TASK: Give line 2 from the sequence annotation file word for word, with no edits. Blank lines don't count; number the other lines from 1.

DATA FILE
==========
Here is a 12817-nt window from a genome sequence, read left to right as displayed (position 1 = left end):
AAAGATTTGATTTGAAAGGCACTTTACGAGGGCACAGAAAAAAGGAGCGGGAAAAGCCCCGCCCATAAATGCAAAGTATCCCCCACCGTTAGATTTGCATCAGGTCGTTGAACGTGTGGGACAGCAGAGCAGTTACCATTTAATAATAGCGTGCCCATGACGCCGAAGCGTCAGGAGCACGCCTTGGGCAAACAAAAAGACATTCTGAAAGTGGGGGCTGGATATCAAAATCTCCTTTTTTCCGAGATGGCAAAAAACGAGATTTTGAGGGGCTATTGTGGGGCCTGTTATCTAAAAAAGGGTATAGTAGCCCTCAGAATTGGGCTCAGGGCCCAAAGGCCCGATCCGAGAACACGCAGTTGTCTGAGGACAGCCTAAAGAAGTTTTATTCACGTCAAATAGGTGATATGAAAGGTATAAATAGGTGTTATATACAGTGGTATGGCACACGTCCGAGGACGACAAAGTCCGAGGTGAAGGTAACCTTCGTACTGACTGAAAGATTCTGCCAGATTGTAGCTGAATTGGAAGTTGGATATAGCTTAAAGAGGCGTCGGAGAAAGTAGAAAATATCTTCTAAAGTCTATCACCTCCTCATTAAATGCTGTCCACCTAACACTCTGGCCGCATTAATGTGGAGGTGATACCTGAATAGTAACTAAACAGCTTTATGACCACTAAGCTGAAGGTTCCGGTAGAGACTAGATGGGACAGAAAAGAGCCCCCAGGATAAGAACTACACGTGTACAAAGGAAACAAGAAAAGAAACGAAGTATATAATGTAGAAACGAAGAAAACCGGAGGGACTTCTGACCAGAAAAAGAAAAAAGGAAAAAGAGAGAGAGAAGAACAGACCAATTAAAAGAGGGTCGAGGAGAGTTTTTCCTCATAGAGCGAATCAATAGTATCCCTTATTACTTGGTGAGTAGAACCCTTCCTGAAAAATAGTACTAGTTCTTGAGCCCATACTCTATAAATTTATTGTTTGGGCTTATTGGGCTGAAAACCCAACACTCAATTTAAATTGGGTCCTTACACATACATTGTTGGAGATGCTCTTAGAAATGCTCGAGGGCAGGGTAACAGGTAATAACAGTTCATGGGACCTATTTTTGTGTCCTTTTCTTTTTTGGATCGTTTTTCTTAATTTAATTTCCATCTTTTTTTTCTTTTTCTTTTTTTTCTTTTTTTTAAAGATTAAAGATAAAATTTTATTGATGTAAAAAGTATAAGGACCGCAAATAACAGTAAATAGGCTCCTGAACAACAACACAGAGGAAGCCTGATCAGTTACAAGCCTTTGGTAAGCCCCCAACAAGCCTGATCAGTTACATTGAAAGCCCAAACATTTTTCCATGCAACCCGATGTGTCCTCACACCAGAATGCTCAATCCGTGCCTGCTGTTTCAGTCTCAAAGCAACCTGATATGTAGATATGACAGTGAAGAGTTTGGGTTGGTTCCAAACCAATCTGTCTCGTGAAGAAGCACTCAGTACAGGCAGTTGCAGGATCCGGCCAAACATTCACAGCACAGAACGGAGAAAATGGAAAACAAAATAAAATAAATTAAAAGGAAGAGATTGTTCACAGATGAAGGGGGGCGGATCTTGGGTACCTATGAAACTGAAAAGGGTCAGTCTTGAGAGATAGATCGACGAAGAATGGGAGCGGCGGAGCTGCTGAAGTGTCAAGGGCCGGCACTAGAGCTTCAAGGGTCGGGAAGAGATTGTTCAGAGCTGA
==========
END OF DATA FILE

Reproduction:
AAAGATTTGATTTGAAAGGCACTTTACGAGGGCACAGAAAAAAGGAGCGGGAAAAGCCCCGCCCATAAATGCAAAGTATCCCCCACCGTTAGATTTGCATCAGGTCGTTGAACGTGTGGGACAGCAGAGCAGTTACCATTTAATAATAGCGTGCCCATGACGCCGAAGCGTCAGGAGCACGCCTTGGGCAAACAAAAAGACATTCTGAAAGTGGGGGCTGGATATCAAAATCTCCTTTTTTCCGAGATGGCAAAAAACGAGATTTTGAGGGGCTATTGTGGGGCCTGTTATCTAAAAAAGGGTATAGTAGCCCTCAGAATTGGGCTCAGGGCCCAAAGGCCCGATCCGAGAACACGCAGTTGTCTGAGGACAGCCTAAAGAAGTTTTATTCACGTCAAATAGGTGATATGAAAGGTATAAATAGGTGTTATATACAGTGGTATGGCACACGTCCGAGGACGACAAAGTCCGAGGTGAAGGTAACCTTCGTACTGACTGAAAGATTCTGCCAGATTGTAGCTGAATTGGAAGTTGGATATAGCTTAAAGAGGCGTCGGAGAAAGTAGAAAATATCTTCTAAAGTCTATCACCTCCTCATTAAATGCTGTCCACCTAACACTCTGGCCGCATTAATGTGGAGGTGATACCTGAATAGTAACTAAACAGCTTTATGACCACTAAGCTGAAGGTTCCGGTAGAGACTAGATGGGACAGAAAAGAGCCCCCAGGATAAGAACTACACGTGTACAAAGGAAACAAGAAAAGAAACGAAGTATATAATGTAGAAACGAAGAAAACCGGAGGGACTTCTGACCAGAAAAAGAAAAAAGGAAAAAGAGAGAGAGAAGAACAGACCAATTAAAAGAGGGTCGAGGAGAGTTTTTCCTCATAGAGCGAATCAATAGTATCCCTTATTACTTGGTGAGTAGAACCCTTCCTGAAAAATAGTACTAGTTCTTGAGCCCATACTCTATAAATTTATTGTTTGGGCTTATTGGGCTGAAAACCCAACACTCAATTTAAATTGGGTCCTTACACATACATTGTTGGAGATGCTCTTAGAAATGCTCGAGGGCAGGGTAACAGGTAATAACAGTTCATGGGACCTATTTTTGTGTCCTTTTCTTTTTTGGATCGTTTTTCTTAATTTAATTTCCATCTTTTTTTTCTTTTTCTTTTTTTTCTTTTTTTTAAAGATTAAAGATAAAATTTTATTGATGTAAAAAGTATAAGGACCGCAAATAACAGTAAATAGGCTCCTGAACAACAACACAGAGGAAGCCTGATCAGTTACAAGCCTTTGGTAAGCCCCCAACAAGCCTGATCAGTTACATTGAAAGCCCAAACATTTTTCCATGCAACCCGATGTGTCCTCACACCAGAATGCTCAATCCGTGCCTGCTGTTTCAGTCTCAAAGCAACCTGATATGTAGATATGACAGTGAAGAGTTTGGGTTGGTTCCAAACCAATCTGTCTCGTGAAGAAGCACTCAGTACAGGCAGTTGCAGGATCCGGCCAAACATTCACAGCACAGAACGGAGAAAATGGAAAACAAAATAAAATAAATTAAAAGGAAGAGATTGTTCACAGATGAAGGGGGGCGGATCTTGGGTACCTATGAAACTGAAAAGGGTCAGTCTTGAGAGATAGATCGACGAAGAATGGGAGCGGCGGAGCTGCTGAAGTGTCAAGGGCCGGCACTAGAGCTTCAAGGGTCGGGAAGAGATTGTTCAGAGCTGA